Xefas
2011-05-04, 03:03 PM
So, you want to punish someone for...being bored? Why don't you just communicate with them. Figure out why they keep getting bored with characters. Work with them to make things more interesting.

Maybe a one-shot in a different game system could help. Kobolds Ate My Baby's primary mechanic is the death of your character. You die constantly, over and over, and bring in new characters with different stats and special abilities each time, which take about 1.5 to 2 minutes to write up. Always in hilarious ways, of course.

In a Wicked Age allows (and maybe even encourages) a player to play a different character every single session, with different stats, goals, and special abilities.

Burning Wheel because, well, you never need an excuse to play Burning Wheel. And folks will get attached to those characters like no other. Really, if you have someone who just can't nail down their interest to one character build- run a session of Burning Wheel. G'damn.

valadil
2011-05-04, 03:09 PM
So, you want to punish someone for...being bored? Why don't you just communicate with them. Figure out why they keep getting bored with characters. Work with them to make things more interesting.

Getting bored is one thing. Killing your own PC midadventure puts a strain on the GM to write a new introduction. If the GM has done any character dependent plot work, it may invalidate all that work. A player who was going to play a series of characters for one adventure each would be fine, but he should do so without burdening the GM.

Jay R
2011-05-04, 03:25 PM
Talk to him. First, you don't need to kill off the character to do it. Let him tell you he wantx to switch, and you can arrange for the old character to leave without dying.

Second, the reason he's doing it may need to be addressed. (I'm considering dropping a Thief character who has never stolen anything because the entire party is now treating him as a criminal.)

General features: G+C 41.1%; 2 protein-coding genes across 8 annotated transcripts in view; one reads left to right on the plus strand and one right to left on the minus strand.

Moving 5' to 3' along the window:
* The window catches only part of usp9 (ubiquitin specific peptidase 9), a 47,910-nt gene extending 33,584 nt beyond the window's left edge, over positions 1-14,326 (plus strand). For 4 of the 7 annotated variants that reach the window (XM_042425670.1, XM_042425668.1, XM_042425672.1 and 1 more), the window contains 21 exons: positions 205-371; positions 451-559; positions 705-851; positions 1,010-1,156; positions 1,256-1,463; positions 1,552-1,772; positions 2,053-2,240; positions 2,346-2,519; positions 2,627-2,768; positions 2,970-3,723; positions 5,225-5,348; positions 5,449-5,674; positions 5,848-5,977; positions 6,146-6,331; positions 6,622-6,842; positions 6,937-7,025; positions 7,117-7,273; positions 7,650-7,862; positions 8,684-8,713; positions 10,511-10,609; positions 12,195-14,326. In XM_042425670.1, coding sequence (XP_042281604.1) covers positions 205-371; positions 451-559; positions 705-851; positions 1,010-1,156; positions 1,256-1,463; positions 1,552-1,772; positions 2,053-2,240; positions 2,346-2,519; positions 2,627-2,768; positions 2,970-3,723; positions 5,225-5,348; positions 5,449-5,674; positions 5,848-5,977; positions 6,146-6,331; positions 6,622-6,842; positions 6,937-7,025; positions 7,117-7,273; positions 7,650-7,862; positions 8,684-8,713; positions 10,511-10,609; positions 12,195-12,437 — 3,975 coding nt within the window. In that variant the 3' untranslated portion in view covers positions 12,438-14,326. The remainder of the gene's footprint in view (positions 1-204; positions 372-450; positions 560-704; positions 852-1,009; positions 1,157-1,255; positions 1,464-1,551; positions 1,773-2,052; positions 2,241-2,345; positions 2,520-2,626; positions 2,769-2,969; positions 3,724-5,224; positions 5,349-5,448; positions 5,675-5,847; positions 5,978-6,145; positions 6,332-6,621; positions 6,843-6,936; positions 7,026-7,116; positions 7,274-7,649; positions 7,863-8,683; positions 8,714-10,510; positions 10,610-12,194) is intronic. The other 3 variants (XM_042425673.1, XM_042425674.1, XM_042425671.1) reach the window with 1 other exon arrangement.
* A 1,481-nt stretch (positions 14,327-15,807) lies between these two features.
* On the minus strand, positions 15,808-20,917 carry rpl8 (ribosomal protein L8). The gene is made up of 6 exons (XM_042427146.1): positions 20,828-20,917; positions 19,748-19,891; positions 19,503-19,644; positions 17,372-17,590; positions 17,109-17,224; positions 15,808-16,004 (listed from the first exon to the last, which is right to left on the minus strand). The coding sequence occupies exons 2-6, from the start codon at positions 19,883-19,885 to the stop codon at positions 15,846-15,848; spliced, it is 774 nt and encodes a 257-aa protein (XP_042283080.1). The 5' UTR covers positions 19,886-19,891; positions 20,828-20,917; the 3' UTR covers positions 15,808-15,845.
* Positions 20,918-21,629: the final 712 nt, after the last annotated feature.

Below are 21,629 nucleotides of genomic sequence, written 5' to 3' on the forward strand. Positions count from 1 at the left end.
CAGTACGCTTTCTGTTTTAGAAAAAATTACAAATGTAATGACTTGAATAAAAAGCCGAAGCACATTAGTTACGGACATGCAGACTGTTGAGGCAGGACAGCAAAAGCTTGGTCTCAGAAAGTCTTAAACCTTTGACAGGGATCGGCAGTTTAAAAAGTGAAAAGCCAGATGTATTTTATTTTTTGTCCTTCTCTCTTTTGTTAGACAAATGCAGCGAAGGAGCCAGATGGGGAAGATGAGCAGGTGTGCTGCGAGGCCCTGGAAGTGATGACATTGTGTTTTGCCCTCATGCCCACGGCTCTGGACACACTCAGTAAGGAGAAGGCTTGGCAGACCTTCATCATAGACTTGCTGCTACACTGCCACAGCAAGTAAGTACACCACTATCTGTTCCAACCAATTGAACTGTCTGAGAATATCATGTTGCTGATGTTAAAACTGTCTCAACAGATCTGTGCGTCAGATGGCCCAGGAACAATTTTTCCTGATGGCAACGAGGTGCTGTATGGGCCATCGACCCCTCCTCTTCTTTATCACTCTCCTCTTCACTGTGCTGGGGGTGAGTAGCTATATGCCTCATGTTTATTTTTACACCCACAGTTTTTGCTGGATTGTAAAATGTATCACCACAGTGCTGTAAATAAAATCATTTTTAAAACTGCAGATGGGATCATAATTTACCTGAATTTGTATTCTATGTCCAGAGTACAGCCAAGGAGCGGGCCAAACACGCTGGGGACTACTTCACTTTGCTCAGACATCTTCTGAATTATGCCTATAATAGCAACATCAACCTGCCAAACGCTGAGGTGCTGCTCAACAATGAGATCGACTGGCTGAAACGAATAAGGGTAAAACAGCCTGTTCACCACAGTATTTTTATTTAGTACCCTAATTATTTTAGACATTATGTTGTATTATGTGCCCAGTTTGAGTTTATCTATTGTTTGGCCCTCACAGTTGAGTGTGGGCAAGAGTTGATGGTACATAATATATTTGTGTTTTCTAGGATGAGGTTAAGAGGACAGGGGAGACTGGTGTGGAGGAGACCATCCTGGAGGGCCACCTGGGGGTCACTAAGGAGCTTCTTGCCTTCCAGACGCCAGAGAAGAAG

If he just wants to play lots of characters, let him play a series of NPCs, so as not to disrupt the party.

But if he's doing it anytime he thinks he sees a way to get a more efficient build, tell him that each new character starts another level lower than the party. (The first replacement is one level below the party; the second is two levels below, etc.) This guarantees that killing a character is not a means of improved abilities.

In any event, talk to him. Don't deal with the generic issue of killing characters to replace them; deal with the specific situation in front of you.

Xefas
2011-05-04, 03:34 PM
Getting bored is one thing. Killing your own PC midadventure puts a strain on the GM to write a new introduction. If the GM has done any character dependent plot work, it may invalidate all that work. A player who was going to play a series of characters for one adventure each would be fine, but he should do so without burdening the GM.

That's why they should be communicating. Yes, the player is also at fault for not seeking to come to some kind of accord first as well. But doing something so condescending as punishing them is only going to make more problems. Aggravating a situation is never the optimal solution.

Someone has to take the mature route and talk things over. Sadly, the internet has shown me that this isn't the default behavior for every gaming group. But trust me, Discussion > Drama for solving your problems.

Dr.Epic
2011-05-04, 03:40 PM
Every time he does this his new character starts off with worse stats, less wealth, and a lower level.

Firechanter
2011-05-04, 04:14 PM
If in any of our group's games a player is unhappy with their character (it has happened), they just need to tell the GM and then a solution can be found.
This can include releveling the current character, up to the point of swapping out feats or even class levels without any of those silly retraining rules.
Or they can make a new character at the same XP total and swap them out between sessions (or whenever the campaign allows to. No problem when you're in a city, problematic if you are in the middle of an endless desert).

This lenient approach _could_ be abused by taking a very tough char through the early levels and then swapping it out against a wizard when these start to rock, but this hasn't happened in my groups.